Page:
Wall Street is warming up to crypto

Secure, well-regulated technology infrastructure could draw more large banks to crypto.

Technology infrastructure for crypto has begun to mature.

Illustration: Christopher T. Fong/Protocol

Despite a downturn in crypto markets, more large institutional investors are seeking to invest in crypto.

One factor holding them back is a lack of infrastructure for large institutions compared to what exists in the traditional, regulated capital markets.

Keep Reading Show less
Tomio Geron

Tomio Geron ( @tomiogeron) is a San Francisco-based reporter covering fintech. He was previously a reporter and editor at The Wall Street Journal, covering venture capital and startups. Before that, he worked as a staff writer at Forbes, covering social media and venture capital, and also edited the Midas List of top tech investors. He has also worked at newspapers covering crime, courts, health and other topics. He can be reached at tgeron@protocol.com or tgeron@protonmail.com.


How I decided to go all-in on a federal contract — before assignment

Amanda Renteria knew Code for America could help facilitate access to expanded child tax credits. She also knew there was no guarantee her proof of concept would convince others — but tried anyway.

Code for America CEO Amanda Renteria explained how it's helped people claim the Child Tax Credit.

Photo: Code for America

Click banner image for more How I decided series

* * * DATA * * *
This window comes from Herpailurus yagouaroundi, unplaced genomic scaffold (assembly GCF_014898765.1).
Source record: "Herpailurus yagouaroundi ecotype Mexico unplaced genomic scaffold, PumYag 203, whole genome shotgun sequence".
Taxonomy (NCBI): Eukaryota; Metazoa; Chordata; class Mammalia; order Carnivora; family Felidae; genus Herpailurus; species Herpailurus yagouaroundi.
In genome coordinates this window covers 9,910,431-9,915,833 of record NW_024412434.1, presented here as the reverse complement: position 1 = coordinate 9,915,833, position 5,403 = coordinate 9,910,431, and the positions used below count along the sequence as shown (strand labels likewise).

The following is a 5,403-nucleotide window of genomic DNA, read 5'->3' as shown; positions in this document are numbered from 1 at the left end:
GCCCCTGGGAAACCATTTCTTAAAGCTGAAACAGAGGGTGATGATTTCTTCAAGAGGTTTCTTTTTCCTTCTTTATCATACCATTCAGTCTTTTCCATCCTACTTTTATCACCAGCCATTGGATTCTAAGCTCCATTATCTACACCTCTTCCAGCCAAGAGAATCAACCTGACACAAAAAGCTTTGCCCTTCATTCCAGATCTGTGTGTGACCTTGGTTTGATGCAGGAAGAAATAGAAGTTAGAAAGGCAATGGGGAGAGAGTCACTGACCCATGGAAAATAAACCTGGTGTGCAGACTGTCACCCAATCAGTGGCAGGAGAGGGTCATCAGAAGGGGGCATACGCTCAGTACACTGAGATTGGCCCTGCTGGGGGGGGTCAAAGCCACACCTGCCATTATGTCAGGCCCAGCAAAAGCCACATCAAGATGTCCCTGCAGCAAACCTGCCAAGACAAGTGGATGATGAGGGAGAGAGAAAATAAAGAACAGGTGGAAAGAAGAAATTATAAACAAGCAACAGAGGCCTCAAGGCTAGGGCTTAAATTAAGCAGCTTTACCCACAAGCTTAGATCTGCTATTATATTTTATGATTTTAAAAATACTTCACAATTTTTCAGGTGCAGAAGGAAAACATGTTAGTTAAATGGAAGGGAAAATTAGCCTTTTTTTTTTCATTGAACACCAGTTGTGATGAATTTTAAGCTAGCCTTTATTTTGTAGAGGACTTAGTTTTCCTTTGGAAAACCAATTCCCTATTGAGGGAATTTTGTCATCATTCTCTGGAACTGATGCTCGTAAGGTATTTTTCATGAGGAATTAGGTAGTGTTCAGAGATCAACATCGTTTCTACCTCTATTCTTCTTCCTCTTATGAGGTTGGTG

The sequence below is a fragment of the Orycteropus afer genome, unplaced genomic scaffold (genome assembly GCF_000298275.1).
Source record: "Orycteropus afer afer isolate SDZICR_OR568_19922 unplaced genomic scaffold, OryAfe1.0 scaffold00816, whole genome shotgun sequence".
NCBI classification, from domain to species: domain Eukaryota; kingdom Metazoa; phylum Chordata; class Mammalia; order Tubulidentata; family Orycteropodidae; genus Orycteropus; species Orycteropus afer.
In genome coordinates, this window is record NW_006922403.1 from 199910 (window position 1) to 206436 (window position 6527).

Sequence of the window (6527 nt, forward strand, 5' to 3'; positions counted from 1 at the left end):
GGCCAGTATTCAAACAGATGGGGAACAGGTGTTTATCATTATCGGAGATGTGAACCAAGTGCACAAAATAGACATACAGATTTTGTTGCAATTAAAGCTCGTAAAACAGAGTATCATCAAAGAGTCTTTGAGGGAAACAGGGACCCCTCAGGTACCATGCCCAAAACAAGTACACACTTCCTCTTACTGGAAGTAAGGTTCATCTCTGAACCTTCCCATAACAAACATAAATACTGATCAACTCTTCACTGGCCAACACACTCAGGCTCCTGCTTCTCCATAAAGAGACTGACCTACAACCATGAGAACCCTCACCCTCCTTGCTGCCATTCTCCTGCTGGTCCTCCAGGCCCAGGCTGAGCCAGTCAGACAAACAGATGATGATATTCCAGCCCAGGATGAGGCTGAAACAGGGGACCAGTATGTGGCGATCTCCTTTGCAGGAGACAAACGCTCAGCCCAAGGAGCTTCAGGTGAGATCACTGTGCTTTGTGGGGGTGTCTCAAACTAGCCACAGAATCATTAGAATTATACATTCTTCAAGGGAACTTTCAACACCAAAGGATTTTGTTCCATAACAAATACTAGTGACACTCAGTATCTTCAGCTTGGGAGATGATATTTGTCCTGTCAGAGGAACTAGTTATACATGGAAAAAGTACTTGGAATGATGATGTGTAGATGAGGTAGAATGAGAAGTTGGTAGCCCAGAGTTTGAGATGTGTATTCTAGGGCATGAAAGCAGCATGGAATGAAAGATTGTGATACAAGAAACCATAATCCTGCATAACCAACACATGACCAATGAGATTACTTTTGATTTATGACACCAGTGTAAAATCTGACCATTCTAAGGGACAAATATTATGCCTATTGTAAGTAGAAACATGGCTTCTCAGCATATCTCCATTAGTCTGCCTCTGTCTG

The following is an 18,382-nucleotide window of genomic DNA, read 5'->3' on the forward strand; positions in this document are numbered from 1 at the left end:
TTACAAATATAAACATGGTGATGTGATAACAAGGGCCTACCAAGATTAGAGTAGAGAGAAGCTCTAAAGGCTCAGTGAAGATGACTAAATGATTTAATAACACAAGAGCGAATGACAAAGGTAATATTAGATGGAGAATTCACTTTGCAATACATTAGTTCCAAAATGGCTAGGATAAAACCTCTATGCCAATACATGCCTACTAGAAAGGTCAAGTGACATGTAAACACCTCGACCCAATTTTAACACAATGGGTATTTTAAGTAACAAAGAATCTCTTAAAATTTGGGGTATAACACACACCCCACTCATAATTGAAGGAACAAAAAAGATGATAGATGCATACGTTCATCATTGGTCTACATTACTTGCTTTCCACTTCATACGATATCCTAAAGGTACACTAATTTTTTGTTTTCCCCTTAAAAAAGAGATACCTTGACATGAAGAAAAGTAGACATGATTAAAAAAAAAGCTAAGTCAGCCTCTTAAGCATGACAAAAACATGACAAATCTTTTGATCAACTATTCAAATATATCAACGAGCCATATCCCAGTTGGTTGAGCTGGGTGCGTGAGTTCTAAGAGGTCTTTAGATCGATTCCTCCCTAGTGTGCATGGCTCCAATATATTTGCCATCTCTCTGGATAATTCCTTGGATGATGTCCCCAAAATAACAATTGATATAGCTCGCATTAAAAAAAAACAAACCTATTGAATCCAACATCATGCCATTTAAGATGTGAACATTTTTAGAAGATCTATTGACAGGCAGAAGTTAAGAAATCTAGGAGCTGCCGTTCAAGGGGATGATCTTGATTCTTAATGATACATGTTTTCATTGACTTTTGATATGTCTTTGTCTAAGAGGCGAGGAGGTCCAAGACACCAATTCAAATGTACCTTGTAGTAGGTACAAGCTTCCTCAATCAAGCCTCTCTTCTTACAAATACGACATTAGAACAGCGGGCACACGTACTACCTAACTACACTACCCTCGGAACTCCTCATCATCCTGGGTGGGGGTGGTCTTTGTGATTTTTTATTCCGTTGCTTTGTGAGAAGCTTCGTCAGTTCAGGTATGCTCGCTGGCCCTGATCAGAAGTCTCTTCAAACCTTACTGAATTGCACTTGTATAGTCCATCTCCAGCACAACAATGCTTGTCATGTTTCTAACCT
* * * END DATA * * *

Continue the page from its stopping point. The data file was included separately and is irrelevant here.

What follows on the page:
After the American Rescue Plan Act passed in March 2021, the U.S. government expanded child tax credits to provide relief for American families during the pandemic. The legislation allowed some families to nearly double their tax benefits per child, which was especially critical for low-income families, who disproportionately bore the financial brunt of the pandemic.

Keep Reading Show less
Hirsh Chitkara

Hirsh Chitkara ( @HirshChitkara) is a reporter at Protocol focused on the intersection of politics, technology and society. Before joining Protocol, he helped write a daily newsletter at Insider that covered all things Big Tech. He's based in New York and can be reached at hchitkara@protocol.com.


This carbon capture startup wants to clean up the worst polluters

The founder and CEO of point-source carbon capture company Carbon Clean discusses what the startup has learned, the future of carbon capture technology, as well as the role of companies like his in battling the climate crisis.

Carbon Clean CEO Aniruddha Sharma told Protocol that fossil fuels are necessary, at least in the near term, to lift the living standards of those who don’t have access to cars and electricity.

Photo: Carbon Clean

Carbon capture and storage has taken on increasing importance as companies with stubborn emissions look for new ways to meet their net zero goals. For hard-to-abate industries like cement and steel production, it’s one of the few options that exist to help them get there.

Yet it’s proven incredibly challenging to scale the technology, which captures carbon pollution at the source. U.K.-based company Carbon Clean is leading the charge to bring down costs. This year, it raised a $150 million series C round, which the startup said is the largest-ever funding round for a point-source carbon capture company.

Keep Reading Show less
Michelle Ma

Michelle Ma (@himichellema) is a reporter at Protocol covering climate. Previously, she was a news editor of live journalism and special coverage for The Wall Street Journal. Prior to that, she worked as a staff writer at Wirecutter. She can be reached at mma@protocol.com.

Latest Stories